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When Autumn Leaves Fall

Compost, mulch or recycle — but not in plastic bags

As summer’s gardens die and trees begin de-leafing, it falls to you to figure out what to do with tons of vegetation.
    The best solutions: recycle, compost or mulch.

Recycle — But Not in Plastic
    Anne Arundel County residents recycling yard waste for curbside collection might as well give up their plastic bag habit this fall. Come the new year, the county’s ban on plastic bags for grass clippings, leaves, Christmas trees and other yard waste goes into effect.
    In place of plastic, you have two options. Use compostable paper bags, or put yard waste into reusable containers. Not, however, your yellow recycling containers. Use your own containers, clearly marked with an X.
    When using paper bags, protect them from rain, as we’ve learned from experience that a wet bag of leaves is not only heavy but also sure to break open.
    No change in Calvert County: You’ll still bring your yard waste to convenience centers for composting.
    Yard waste in plastic bags costs more to process and creates more litter. All but one area composting facility prohibits plastic bags.  Since 2015, Anne Arundel Department of Public Works has shipped yard waste in plastic bags 40 miles to a private company in Woodbine, which charges a $12 per ton premium.
    Annually, Anne Arundel County collects approximately 30,000 tons of yard waste as part of its curbside collection program.
    “Making this change not only reduces waste, it is the fiscally responsible way to manage county government,” said County Executive Steve Schuh.  “Expanding our yard waste processing options will decrease our operating expenses back to sustainable levels.”

    Rake or blow fallen leaves under shrubs. Leaves are the perfect mulch. They provide essential plant nutrients upon decomposition, suffocate weeds because they can be piled higher and deeper than bark or wood mulches. They also do not compete with the roots of ornamentals for nutrients and are dependably available every fall. “Mother Nature,” says Bay Gardener Dr. Frank Gouin, “has been mulching her gardens with leaves for eons.”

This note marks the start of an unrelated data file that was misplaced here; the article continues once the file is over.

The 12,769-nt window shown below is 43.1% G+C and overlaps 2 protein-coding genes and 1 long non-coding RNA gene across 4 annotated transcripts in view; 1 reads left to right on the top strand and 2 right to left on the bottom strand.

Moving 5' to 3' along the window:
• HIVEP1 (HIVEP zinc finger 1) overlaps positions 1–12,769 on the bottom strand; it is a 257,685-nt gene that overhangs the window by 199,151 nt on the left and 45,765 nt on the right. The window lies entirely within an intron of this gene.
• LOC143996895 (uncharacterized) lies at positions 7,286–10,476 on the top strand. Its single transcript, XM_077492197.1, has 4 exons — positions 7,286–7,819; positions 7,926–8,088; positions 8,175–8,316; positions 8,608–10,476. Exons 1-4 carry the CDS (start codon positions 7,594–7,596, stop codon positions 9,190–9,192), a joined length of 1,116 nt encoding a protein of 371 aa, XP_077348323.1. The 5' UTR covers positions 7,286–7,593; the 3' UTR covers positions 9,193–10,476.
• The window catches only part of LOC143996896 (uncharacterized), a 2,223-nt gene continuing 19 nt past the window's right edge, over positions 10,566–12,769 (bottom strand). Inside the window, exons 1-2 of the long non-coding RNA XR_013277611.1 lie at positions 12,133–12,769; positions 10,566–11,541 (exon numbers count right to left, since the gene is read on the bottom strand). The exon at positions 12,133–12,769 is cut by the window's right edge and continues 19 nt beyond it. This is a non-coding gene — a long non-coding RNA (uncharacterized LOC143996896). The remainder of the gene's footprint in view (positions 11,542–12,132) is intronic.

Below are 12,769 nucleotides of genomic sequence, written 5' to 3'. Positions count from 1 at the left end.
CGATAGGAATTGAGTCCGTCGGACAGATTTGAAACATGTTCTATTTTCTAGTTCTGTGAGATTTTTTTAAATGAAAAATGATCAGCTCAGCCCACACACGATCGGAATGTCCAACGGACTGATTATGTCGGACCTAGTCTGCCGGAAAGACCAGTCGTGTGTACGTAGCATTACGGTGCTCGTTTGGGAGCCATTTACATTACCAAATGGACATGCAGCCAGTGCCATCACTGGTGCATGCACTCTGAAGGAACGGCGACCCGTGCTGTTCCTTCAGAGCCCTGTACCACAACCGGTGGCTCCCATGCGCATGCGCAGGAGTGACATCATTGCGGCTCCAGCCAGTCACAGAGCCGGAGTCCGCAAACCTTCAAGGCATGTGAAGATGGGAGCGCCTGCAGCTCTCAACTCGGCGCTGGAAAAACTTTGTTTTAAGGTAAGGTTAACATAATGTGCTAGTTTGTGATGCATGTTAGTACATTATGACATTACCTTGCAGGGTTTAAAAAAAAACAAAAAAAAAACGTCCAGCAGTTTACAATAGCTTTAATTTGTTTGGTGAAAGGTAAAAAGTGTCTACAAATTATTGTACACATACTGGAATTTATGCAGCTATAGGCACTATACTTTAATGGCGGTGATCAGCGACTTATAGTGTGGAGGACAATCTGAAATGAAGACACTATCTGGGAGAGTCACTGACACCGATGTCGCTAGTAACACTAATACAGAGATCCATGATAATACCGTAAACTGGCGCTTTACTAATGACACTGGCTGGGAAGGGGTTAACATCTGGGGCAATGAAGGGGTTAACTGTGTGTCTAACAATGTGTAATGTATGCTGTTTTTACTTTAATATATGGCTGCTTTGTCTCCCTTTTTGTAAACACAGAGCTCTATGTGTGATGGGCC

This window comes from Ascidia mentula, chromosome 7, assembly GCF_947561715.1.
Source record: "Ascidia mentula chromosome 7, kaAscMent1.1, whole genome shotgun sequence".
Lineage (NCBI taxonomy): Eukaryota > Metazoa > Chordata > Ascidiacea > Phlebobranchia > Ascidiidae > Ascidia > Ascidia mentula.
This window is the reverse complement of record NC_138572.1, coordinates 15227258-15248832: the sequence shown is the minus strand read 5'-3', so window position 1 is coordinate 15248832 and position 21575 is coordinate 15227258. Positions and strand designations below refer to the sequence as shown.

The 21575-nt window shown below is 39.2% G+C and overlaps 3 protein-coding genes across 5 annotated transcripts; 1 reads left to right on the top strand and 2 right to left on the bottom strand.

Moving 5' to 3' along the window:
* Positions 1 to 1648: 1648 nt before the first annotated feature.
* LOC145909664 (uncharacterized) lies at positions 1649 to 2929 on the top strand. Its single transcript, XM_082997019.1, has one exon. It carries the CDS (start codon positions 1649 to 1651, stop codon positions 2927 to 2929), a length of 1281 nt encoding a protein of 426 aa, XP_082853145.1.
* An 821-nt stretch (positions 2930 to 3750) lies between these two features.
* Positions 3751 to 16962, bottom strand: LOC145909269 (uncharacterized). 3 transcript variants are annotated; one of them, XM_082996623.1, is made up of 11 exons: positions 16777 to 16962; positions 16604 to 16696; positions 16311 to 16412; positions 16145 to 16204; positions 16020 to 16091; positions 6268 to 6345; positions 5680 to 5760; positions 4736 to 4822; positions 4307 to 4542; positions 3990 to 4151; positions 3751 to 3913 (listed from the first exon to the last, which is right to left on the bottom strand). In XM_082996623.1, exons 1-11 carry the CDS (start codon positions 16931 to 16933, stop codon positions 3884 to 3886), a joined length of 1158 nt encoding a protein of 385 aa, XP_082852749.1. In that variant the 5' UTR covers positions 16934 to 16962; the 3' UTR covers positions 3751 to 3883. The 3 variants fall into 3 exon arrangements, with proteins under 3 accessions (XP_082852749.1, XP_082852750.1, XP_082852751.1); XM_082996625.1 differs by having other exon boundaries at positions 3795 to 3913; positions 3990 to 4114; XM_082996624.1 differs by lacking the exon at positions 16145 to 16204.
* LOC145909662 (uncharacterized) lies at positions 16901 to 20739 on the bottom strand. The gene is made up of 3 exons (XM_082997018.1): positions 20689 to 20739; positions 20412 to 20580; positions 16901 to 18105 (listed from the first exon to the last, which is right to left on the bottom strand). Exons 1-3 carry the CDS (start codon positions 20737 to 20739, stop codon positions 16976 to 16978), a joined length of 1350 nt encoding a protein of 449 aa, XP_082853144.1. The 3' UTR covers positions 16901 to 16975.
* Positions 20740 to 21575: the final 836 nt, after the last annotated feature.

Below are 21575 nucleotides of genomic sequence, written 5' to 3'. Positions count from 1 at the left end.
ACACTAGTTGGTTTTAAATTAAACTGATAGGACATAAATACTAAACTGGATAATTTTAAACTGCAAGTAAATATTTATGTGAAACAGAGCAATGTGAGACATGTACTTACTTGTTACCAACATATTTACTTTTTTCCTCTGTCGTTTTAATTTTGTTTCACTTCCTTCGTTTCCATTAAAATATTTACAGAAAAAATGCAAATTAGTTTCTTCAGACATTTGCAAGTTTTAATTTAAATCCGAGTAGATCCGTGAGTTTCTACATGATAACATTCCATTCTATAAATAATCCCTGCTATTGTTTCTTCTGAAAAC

Fallen leaves are good as gold to composters.
    Add fall leaves to grass clippings and vegetable matter. Mow through the leaves to chop them up and hasten the composting process. They are rich in potassium, calcium, magnesium and lots of important trace elements.
    Compost that’s primarily leaves needs green matter for nitrogen. Here’s how to make your own, according to the Bay Gardener.
    Fill a five-gallon pail with a shovel full of garden soil, one-half cup dish detergent and a cup of urea or ammonium nitrate fertilizer; top off with water. Stir into a soupy mud. The detergent helps wet the leaves, and the nitrogen-containing fertilizer replaces the green matter in providing the nitrogen microorganisms need to digest the carbon in the leaves. The garden soil provides the necessary microorganisms, and the mud also helps wet the leaves.
    Wet the leaves thoroughly, working one layer of about a foot of leaves at a time. Also mist each layer thoroughly with a garden hose to wash the muddy water down.
      Check the bin weekly for moisture. Turn for exercise and aeration in late January or February.
    It takes about a bushel of leaves to make a gallon of ­compost.